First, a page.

Sub-Saharan Africa has been struggling with the world’s largest AIDS/HIV epidemic since the 1970s. While the region only contains 11% of the world’s population, it simultaneously holds 69% of the world’s HIV-infected population. The average life expectancy in sub-Saharan Africa is around 63 years. These high mortality rates are no longer because of an insufficient supply of antiretroviral drugs available in the region, but because of the high cost of HIV prevention medication like CAB-LA. Despite the fact that CAB-LA received the approval from the U.S. Food and Drug Administration, many face a long wait until they can get it at an affordable price.
What is CAB-LA?
CAB-LA stands for long-acting injectable cabotegravir. Developed by ViiV Healthcare, CAB-LA is an injectable form of pre-exposure prophylaxis (PrEP). This means it is an antiretroviral drug (ARV) for people at substantial risk of HIV infection. Clinical trials show that injections of CAB-LA every two months are a highly effective method of preventing infection. These trial results have been so promising that the World Health Organization (WHO) has been quick to encourage countries to obtain and distribute CAB-LA as soon as possible.
The WHO is not the only organization to recognize the potential of CAB-LA in fighting the HIV pandemic. Speaking on behalf of the UNAIDS, deputy executive director Matthew Kavanagh recently called CAB-LA “potentially the most effective biomedical prevention tool to come along in a decade.”
The Problem with CAB-LA
Unfortunately, CAV-LA’s high price makes it inaccessible to the resource-strained communities that most need it. ViiV has estimated the non-profit price of a year’s supply of CAB-LA for one patient to be between $240 and $270, according to The Guardian. This comes as a shock to many considering the calculated cost of the ingredients by the Clinton Health Access Initiative (CHIA) to be $20-$40 dollars.
Asia Russel of HealthGap calls CAB-LA “pandemic-altering science” and denounces ViiV for “putt[ing]profits before protection from HIV,” The Guardian reports. While CHIA has come out with this cost estimate, it is hard to tell whether it is entirely accurate. ViiV’s head of government affairs and global public health, Helen McDowell, shot back by emphasizing the complex technological design of CAB-LA. According to McDowell, ViiV cannot viably offer the treatment for the $50 to $60 per patient for a year that PrEP pills cost.
Are There Any Alternatives?
There is an oral version of PrEP available, except it is a daily pill and not injectable. While the pill has been shown to be effective in preventing HIV infection by up to 99%, many find it hard to take them consistently, according to The Guardian. This is where CAB-LA is the better alternative. Individuals receiving injections only need to administer the drug once every two months to adhere to treatment, whereas individuals taking the pill need to consume the drug every single day without fail. There is also an element of added discretion with CAB-LA over the daily pill, as the patient would not have to carry around or have their drug in close proximity.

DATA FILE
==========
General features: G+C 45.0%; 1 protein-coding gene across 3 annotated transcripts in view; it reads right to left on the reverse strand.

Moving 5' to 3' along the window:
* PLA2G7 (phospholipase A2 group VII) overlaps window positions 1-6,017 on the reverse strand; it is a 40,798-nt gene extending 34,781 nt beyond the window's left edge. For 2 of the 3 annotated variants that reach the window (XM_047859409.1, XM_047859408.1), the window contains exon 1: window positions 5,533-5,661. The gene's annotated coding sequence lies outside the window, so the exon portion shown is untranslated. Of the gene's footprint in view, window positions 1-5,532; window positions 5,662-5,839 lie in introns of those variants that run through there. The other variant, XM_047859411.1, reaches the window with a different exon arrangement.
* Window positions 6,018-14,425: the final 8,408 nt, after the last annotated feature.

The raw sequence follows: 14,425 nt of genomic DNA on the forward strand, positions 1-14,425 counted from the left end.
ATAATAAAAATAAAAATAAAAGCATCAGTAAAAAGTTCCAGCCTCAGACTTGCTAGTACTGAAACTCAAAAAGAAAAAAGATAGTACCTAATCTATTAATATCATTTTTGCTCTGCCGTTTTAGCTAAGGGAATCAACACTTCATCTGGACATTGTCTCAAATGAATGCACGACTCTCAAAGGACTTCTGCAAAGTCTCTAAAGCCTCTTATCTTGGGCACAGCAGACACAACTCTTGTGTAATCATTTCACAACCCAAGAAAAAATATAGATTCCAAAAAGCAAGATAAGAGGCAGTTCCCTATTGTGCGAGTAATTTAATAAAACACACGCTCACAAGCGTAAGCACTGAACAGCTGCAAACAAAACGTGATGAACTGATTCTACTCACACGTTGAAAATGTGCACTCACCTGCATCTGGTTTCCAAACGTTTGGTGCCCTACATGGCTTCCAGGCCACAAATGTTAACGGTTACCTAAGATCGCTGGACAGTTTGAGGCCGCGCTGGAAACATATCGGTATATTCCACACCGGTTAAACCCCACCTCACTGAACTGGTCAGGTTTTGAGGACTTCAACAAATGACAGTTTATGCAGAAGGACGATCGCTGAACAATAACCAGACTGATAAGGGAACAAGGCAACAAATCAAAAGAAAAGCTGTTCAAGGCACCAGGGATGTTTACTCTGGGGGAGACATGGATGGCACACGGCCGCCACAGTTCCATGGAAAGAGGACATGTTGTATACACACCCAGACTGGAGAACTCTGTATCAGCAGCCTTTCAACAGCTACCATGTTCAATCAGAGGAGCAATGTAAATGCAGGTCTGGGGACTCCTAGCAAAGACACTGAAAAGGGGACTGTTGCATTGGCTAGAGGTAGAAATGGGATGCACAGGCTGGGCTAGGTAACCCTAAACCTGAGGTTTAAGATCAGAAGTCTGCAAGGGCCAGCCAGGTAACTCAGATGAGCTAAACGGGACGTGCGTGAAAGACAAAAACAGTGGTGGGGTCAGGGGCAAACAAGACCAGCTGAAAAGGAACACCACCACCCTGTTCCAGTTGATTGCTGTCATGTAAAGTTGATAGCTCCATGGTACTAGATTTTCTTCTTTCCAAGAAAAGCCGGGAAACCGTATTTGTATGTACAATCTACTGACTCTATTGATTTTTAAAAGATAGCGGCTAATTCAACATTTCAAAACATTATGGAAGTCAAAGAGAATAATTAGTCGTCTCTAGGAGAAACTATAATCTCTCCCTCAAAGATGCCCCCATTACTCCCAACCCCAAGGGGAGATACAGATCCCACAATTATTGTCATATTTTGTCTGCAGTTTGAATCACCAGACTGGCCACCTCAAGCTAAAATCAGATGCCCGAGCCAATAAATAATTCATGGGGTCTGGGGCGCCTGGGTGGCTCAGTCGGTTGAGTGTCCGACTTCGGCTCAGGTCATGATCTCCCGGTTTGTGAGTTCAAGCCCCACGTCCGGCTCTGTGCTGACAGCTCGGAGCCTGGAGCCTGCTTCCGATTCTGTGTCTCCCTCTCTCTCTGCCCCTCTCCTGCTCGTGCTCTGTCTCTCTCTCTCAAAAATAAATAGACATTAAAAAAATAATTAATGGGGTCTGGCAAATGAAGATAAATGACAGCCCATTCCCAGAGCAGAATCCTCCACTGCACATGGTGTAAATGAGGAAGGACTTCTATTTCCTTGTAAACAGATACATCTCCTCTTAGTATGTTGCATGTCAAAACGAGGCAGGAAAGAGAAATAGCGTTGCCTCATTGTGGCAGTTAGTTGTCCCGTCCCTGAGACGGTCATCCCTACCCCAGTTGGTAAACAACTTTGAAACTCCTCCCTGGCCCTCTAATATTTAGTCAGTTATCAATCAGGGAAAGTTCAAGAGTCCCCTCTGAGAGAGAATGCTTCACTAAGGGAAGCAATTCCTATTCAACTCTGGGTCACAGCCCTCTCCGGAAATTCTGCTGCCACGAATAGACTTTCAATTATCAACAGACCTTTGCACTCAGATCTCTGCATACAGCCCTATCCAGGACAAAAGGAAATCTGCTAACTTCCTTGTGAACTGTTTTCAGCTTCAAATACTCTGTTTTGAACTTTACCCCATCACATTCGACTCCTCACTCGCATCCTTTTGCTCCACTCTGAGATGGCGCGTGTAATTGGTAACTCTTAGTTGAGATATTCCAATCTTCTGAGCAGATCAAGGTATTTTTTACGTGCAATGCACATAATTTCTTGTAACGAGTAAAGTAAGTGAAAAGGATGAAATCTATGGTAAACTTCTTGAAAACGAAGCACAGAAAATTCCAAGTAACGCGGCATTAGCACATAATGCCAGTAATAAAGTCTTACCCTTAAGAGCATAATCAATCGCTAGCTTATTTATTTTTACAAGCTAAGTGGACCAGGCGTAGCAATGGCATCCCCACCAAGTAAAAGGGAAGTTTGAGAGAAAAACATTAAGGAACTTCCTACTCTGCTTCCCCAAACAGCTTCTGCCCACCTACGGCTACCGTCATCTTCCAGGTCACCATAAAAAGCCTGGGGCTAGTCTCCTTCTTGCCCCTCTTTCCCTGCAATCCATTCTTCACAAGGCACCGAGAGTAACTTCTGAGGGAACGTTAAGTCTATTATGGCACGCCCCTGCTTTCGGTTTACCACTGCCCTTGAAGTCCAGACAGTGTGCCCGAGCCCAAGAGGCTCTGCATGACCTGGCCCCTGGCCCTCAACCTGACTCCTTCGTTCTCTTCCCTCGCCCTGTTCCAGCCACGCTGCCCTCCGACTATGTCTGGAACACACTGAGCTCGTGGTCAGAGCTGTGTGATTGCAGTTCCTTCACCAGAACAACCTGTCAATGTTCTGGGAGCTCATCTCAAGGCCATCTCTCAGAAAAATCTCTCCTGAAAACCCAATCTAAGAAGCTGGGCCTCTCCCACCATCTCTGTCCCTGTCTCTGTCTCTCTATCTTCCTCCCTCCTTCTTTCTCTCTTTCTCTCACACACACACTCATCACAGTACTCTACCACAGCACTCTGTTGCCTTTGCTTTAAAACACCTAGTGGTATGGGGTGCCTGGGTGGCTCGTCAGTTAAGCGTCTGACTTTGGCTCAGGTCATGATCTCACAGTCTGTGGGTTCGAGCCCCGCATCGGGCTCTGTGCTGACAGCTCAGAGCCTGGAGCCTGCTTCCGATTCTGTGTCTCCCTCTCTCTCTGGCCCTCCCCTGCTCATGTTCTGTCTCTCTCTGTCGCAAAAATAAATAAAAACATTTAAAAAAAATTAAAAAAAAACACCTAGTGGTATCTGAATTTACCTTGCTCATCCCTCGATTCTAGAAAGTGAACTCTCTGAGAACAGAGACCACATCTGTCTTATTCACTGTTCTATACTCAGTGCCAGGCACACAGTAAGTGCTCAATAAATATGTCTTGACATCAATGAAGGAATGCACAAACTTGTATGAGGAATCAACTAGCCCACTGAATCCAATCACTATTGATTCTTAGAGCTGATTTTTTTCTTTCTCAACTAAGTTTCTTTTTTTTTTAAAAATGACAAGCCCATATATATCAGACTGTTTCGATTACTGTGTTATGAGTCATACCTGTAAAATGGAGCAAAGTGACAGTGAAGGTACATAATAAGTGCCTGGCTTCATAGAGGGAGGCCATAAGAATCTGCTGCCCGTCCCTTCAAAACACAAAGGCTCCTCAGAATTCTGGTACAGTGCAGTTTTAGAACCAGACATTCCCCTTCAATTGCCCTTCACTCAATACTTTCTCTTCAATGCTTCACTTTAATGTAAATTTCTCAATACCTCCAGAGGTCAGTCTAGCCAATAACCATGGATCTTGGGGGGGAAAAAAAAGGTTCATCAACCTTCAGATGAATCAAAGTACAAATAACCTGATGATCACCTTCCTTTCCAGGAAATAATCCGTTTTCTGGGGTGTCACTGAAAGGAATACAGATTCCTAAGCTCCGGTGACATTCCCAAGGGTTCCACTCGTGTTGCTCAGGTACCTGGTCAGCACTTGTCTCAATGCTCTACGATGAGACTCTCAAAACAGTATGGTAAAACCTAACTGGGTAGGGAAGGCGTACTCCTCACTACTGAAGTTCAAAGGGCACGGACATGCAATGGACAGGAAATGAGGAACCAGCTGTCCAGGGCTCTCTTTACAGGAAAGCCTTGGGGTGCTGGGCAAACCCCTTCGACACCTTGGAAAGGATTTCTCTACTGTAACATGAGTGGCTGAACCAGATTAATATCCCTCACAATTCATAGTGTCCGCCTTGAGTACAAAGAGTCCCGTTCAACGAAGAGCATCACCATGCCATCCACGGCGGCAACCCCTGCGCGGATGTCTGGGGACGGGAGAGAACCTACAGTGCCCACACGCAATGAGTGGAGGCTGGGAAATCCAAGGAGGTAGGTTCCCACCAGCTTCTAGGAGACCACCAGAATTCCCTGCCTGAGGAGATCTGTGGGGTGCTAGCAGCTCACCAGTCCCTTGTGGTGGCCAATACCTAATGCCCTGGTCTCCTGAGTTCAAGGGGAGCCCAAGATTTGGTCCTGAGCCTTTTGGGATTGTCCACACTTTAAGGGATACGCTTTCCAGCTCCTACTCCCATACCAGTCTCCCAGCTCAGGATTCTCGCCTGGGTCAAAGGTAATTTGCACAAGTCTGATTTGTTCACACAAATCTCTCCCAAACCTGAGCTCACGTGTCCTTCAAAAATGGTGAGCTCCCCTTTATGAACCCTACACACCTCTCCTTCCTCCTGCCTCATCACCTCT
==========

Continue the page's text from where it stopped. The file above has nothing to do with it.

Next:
What’s at Stake?
According to UNAIDS, approximately 4,900 adolescent girls and women were infected with HIV on a weekly basis in 2021. Being a woman in a country that is more gender unequal, it is even harder to discreetly receive and take pills let alone pay for CAB-LA, according to The Guardian.
Lowering the price of CAB-LA is thus a matter of women’s rights. The HIV/AIDS epidemic has also slowed economic growth and social development by keeping hundreds of thousands of people from work and school. Making CAB-LA more accessible could be the first to kickstart sub-Saharan economies and communities.
There is often a sense that Aids is a problem of the past. This is in part due to the COVID-19 pandemic becoming the centerpiece of all global health discussions. It is important that countries continue to work with international health organizations like the WHO, Unitaid, UNAIDS and the Global Fund to harness enough energy and resources to eliminate the AIDs epidemic once and for all. “The virtual elimination of HIV really can be done,” says Professor Sharon Lewin, president-elect of the scientific International Aids Society. “We want the optimism to be seen everywhere,” The Guardian reports.
– Lauren Kim